TRUCK SAFETY STUDY HIGHLIGHTS THE VALUE OF ADVANCED TECHNOLOGY


Trucking companies in Ohio and around the country could reduce the frequency and severity of accidents by embracing technology and nurturing corporate cultures that focus on safety, according to a study published recently by National Surface Transportation Safety Center for Excellence. The research group reached its conclusions after looking at how nine carriers that were once designated by the Federal Motor Carrier Safety Administration as high risk had improved their safety records.

Six of the nine fleets studied put programs into place that encouraged drivers and dispatch workers as well as managers to focus on improving truck safety. These programs influenced all aspects of logistics fulfillment from hiring criteria and training methods to day-to-day operations. All of these carriers also took a firm position on drowsy driving and instituted zero-tolerance policies for drivers who violated federal hours-of-service regulations.

Most of the carriers reported that adopting advanced safety technology had reduced truck accidents significantly. Installing automatic emergency braking systems helped one carrier to reduce rear-end collisions by more than 50%, and several others said that the information gathered by advanced crash-prevention systems helped them to make decisions that further improved safety. Other technologies that were used to prevent crashes included video cameras mounted inside cabs to monitor drivers, blind spot detectors and lane-departure warning systems.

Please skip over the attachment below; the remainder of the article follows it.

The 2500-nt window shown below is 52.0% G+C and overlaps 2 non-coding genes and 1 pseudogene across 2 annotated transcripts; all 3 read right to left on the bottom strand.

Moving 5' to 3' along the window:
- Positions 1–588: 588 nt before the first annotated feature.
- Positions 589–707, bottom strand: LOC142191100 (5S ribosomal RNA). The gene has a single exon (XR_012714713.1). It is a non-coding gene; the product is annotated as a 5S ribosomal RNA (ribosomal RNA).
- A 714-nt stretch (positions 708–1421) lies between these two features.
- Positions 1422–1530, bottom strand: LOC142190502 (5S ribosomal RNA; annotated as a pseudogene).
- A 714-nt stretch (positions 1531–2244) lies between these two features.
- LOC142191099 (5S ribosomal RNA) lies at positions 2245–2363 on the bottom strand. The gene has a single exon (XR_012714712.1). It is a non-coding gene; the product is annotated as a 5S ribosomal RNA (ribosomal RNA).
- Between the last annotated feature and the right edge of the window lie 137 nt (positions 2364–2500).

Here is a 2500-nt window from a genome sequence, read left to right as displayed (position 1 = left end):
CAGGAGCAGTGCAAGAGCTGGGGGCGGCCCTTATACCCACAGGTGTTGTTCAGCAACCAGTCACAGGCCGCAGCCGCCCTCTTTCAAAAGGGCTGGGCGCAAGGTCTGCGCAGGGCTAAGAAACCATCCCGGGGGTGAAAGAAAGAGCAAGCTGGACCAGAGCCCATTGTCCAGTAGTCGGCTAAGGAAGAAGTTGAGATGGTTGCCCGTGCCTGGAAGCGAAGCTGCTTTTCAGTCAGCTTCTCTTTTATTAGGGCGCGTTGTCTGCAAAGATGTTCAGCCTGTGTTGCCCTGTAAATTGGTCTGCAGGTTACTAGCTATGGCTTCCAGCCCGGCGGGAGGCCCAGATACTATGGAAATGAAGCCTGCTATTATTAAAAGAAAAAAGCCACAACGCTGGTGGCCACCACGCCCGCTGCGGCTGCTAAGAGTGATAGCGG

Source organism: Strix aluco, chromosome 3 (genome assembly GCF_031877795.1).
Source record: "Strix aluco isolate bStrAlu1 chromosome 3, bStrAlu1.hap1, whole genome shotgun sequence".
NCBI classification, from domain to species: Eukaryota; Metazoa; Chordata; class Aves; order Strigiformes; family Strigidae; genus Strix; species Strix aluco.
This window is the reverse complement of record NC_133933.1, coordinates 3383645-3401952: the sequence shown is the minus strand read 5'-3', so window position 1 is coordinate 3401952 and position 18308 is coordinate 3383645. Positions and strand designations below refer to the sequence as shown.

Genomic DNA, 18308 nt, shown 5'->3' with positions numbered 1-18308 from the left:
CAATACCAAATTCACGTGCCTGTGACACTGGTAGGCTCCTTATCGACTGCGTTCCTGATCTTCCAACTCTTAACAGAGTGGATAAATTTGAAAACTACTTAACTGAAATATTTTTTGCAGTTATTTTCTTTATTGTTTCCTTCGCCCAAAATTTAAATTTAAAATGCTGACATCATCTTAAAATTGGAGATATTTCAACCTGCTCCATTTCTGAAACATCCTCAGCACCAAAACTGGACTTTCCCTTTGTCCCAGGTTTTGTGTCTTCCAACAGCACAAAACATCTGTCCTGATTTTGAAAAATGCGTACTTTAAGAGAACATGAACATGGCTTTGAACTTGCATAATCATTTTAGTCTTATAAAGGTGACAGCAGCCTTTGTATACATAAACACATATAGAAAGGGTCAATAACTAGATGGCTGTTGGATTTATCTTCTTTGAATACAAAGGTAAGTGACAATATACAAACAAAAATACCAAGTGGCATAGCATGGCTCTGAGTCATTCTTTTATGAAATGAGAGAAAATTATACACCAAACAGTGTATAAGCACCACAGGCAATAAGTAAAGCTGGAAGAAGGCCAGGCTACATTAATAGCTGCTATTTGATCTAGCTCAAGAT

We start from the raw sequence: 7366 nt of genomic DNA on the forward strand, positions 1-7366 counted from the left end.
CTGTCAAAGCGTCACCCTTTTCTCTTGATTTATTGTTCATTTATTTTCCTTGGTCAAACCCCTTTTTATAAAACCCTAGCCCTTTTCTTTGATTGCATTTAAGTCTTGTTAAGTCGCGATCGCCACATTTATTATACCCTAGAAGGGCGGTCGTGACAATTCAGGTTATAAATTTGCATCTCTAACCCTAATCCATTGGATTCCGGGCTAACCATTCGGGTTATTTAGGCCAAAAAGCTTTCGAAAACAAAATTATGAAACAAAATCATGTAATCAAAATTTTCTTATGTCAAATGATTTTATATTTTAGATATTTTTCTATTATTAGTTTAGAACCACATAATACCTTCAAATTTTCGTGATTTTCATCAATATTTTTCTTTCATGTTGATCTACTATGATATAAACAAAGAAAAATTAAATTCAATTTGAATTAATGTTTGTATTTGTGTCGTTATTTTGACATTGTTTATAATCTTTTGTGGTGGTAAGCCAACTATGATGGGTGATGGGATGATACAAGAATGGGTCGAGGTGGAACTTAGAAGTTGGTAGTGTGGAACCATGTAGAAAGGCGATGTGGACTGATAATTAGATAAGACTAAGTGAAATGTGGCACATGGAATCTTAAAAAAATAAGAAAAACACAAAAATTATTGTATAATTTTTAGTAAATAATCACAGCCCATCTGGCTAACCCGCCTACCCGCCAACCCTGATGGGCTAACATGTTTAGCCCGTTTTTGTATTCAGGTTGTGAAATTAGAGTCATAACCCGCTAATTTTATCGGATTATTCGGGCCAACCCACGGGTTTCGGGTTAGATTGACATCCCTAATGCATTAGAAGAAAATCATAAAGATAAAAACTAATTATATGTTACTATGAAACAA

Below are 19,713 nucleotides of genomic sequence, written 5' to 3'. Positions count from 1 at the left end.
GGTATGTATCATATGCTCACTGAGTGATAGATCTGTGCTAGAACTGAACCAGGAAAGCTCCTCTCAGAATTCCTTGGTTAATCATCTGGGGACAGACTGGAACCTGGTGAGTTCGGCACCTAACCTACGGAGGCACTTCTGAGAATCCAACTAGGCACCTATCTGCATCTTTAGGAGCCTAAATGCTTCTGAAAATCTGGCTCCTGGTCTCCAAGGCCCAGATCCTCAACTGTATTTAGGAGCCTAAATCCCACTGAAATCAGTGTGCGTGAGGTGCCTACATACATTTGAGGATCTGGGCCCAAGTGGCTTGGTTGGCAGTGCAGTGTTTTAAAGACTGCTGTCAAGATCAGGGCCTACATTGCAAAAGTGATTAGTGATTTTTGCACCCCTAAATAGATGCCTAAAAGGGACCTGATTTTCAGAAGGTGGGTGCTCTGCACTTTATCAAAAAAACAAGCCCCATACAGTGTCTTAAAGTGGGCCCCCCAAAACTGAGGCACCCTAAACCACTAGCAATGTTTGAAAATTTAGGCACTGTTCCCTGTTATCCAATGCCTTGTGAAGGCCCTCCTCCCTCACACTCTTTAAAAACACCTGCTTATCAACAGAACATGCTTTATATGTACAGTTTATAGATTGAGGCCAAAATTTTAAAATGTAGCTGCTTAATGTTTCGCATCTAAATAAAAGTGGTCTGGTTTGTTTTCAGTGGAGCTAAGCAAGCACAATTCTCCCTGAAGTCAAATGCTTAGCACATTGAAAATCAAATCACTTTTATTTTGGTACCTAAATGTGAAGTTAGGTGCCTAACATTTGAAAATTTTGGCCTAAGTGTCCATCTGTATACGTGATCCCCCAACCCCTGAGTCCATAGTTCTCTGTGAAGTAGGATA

In addition to preventing catastrophic accidents, the information stored on semi-tractor trailer data recorders can help investigators understand what happened when trucks did crash. Experienced personal injury attorneys may also use this data to establish negligence in lawsuits filed on behalf of truck accident victims. Electronic information may reveal how fast tractor-trailers were traveling when they were involved in an accident and what kind of actions their drivers took to avoid a collision, which could be compelling evidence if distraction, fatigue or excessive speed may have played a role.

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